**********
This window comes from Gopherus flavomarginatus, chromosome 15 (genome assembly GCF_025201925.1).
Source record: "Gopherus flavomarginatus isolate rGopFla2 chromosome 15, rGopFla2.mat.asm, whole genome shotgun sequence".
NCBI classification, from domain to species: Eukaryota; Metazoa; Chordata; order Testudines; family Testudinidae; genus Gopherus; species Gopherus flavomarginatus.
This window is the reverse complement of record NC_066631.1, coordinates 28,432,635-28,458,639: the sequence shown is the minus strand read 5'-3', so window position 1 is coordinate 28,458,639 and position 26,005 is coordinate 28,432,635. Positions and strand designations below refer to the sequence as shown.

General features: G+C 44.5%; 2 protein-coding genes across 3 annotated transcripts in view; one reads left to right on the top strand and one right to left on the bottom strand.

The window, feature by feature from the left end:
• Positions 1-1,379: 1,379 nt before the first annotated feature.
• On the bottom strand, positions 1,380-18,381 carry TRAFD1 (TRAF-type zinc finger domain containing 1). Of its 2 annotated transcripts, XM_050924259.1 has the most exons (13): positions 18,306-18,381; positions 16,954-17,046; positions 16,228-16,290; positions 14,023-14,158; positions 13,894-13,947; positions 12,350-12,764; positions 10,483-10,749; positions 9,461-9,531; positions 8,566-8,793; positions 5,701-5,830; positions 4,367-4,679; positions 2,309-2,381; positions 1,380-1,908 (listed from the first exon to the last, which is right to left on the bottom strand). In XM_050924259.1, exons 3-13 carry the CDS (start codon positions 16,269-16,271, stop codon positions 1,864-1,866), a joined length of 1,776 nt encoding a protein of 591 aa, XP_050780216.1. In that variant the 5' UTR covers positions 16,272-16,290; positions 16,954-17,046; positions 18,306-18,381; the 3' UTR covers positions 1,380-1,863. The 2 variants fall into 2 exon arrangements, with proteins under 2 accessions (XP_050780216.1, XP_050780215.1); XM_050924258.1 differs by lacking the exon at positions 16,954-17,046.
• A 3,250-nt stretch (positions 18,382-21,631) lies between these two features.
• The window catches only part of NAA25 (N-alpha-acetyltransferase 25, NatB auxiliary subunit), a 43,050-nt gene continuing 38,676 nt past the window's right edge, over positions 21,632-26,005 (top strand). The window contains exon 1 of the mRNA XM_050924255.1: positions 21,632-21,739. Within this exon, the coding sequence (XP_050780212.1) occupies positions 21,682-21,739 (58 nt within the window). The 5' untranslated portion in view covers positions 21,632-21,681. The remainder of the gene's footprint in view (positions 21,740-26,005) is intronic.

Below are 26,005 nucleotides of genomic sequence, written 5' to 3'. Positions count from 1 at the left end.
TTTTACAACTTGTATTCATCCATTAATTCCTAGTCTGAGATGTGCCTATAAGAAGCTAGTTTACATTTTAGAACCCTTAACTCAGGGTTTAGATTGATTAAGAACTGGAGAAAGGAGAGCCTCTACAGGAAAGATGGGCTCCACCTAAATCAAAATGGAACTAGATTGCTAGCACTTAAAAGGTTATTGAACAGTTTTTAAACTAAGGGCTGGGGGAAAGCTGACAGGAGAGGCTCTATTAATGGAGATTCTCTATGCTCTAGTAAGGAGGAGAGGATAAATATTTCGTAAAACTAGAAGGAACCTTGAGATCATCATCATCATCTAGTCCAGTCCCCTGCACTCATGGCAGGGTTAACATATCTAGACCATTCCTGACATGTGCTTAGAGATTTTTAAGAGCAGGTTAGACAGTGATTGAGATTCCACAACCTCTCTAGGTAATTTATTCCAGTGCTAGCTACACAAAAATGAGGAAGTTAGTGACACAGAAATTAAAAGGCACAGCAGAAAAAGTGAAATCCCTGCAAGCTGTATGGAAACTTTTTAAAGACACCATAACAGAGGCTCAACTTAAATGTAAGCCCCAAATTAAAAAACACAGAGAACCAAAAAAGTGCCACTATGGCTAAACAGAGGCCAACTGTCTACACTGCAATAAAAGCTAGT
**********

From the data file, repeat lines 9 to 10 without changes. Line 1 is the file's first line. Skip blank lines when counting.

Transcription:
• A 3,250-nt stretch (positions 18,382-21,631) lies between these two features.
• The window catches only part of NAA25 (N-alpha-acetyltransferase 25, NatB auxiliary subunit), a 43,050-nt gene continuing 38,676 nt past the window's right edge, over positions 21,632-26,005 (top strand). The window contains exon 1 of the mRNA XM_050924255.1: positions 21,632-21,739. Within this exon, the coding sequence (XP_050780212.1) occupies positions 21,682-21,739 (58 nt within the window). The 5' untranslated portion in view covers positions 21,632-21,681. The remainder of the gene's footprint in view (positions 21,740-26,005) is intronic.